Used car tests

Used Peugeot 3008 (Mk2, 2017-date) review

A full used buyer’s guide to the Peugeot 3008 covering the 3008 Mk2 (2017-date)


We were so impressed with the 3008 when it arrived that we named it Best Mid-Size SUV in our 2017 New Car Awards. Our sister title Carbuyer then crowned it Car of the Year. We ran an early 1.6 BlueHDi for a year and absolutely loved it, commenting that “it’s practical, efficient and good to drive, while also being full of technology and French style”. Most owners seem to agree, with many also liking the low running costs and decent reliability – proving that Peugeot really did turn a corner with this car.

Peugeot was founded in 1810, and started building cars 131 years ago – and the manufacturer has never been afraid to innovate. Over the years it has produced some great models, but things went off the boil noticeably at the start of the 21st Century, thanks to disappointing reliability and so-so design.

The company began fighting back a decade or so ago, however, with appealing cars such as the 208 and 308. The original 3008 that arrived in 2010 was part-SUV, part-MPV, and it was worthy if unexciting. But the second take was an out-and-out SUV, and it was all the better for it thanks to its rugged styling, upmarket interior, much-improved engines and gearboxes, plus a strong driving experience.

Models covered

  • Peugeot 3008 Mk2 (2017-date) – The award-winning Mk2 3008 will transport you in comfort and style, and is good to drive.


The first 3008 Mk2s were delivered in April 2017, with buyers able to choose between 128bhp 1.2-litre PureTech or 163bhp 1.6 THP petrol engines, or 1.6 or 2.0 BlueHDi diesels. All were available with an optional six-speed auto transmission, but there was no four-wheel drive; all models set drive to the front wheels.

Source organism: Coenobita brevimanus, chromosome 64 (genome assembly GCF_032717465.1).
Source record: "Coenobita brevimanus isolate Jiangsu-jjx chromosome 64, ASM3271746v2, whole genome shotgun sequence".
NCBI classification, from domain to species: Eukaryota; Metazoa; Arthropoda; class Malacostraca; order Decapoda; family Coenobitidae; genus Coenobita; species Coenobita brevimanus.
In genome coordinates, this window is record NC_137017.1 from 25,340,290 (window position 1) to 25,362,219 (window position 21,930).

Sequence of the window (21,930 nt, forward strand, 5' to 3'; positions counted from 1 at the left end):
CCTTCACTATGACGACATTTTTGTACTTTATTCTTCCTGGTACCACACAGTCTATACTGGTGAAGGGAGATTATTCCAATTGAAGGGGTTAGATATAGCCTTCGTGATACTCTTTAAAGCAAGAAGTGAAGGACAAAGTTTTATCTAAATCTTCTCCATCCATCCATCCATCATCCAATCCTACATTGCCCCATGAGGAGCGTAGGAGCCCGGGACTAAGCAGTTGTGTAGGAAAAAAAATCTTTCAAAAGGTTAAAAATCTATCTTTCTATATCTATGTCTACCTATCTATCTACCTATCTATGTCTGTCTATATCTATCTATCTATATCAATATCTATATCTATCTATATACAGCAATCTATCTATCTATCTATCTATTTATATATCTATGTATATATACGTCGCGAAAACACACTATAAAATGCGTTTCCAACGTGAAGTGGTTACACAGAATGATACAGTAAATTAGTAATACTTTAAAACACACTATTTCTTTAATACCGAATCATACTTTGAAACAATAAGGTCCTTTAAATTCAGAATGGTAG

However, there was a 4x4 version from January 2020 thanks to the launch of the Hybrid4 – a 296bhp petrol-electric plug-in hybrid. Within weeks there was also a cheaper, 222bhp front-wheel-drive PHEV. A facelifted 3008 arrived in January 2021 with a refreshed nose, extra standard kit, optional Night Vision technology and a new trim structure (Active Premium, Allure, Allure Premium, GT, GT Premium).

Which one should I buy?

All engines are good enough, but if you are going to be filling up your 3008 with people or undertaking long journeys, the diesel’s extra muscle and economy will be welcome. Previous Peugeot EAT (Efficient Automatic Transmission) gearboxes were disappointing, yet the Mk2 3008’s auto boxes are superb.

All 3008s are well equipped, with even the entry-level Active model getting auto headlights and wipers, 17-inch alloys, DAB radio, Apple CarPlay and Android Auto, dual-zone climate control and rear parking sensors. Allure trim adds privacy glass, front parking sensors, navigation and 18-inch wheels, while GT Line brings posher interior trim and LED headlights. The GT Line Premium adds heated front seats, a panoramic roof and 19-inch alloys.

Alternatives to the Peugeot 3008 Mk2